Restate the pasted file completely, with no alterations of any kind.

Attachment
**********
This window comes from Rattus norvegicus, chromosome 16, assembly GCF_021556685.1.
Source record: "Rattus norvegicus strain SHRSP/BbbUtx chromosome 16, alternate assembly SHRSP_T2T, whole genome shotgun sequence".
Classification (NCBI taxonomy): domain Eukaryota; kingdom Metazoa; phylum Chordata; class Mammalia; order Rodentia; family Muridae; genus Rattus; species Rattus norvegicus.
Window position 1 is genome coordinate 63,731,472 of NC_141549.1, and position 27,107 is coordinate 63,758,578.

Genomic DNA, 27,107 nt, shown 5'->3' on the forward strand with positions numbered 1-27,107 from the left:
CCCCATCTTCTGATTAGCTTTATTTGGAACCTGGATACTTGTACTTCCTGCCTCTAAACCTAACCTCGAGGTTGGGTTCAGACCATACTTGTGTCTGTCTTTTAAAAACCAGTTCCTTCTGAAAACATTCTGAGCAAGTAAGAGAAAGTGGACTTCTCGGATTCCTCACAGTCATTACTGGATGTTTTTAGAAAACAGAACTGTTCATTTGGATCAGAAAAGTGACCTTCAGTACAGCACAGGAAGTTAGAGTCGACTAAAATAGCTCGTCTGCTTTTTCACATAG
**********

This window comes from Rattus norvegicus, chromosome 16, assembly GCF_021556685.1.
Source record: "Rattus norvegicus strain SHRSP/BbbUtx chromosome 16, alternate assembly SHRSP_T2T, whole genome shotgun sequence".
Classification (NCBI taxonomy): domain Eukaryota; kingdom Metazoa; phylum Chordata; class Mammalia; order Rodentia; family Muridae; genus Rattus; species Rattus norvegicus.
Window position 1 is genome coordinate 63,731,472 of NC_141549.1, and position 27,107 is coordinate 63,758,578.

Genomic DNA, 27,107 nt, shown 5'->3' on the forward strand with positions numbered 1-27,107 from the left:
CCCCATCTTCTGATTAGCTTTATTTGGAACCTGGATACTTGTACTTCCTGCCTCTAAACCTAACCTCGAGGTTGGGTTCAGACCATACTTGTGTCTGTCTTTTAAAAACCAGTTCCTTCTGAAAACATTCTGAGCAAGTAAGAGAAAGTGGACTTCTCGGATTCCTCACAGTCATTACTGGATGTTTTTAGAAAACAGAACTGTTCATTTGGATCAGAAAAGTGACCTTCAGTACAGCACAGGAAGTTAGAGTCGACTAAAATAGCTCGTCTGCTTTTTCACATAG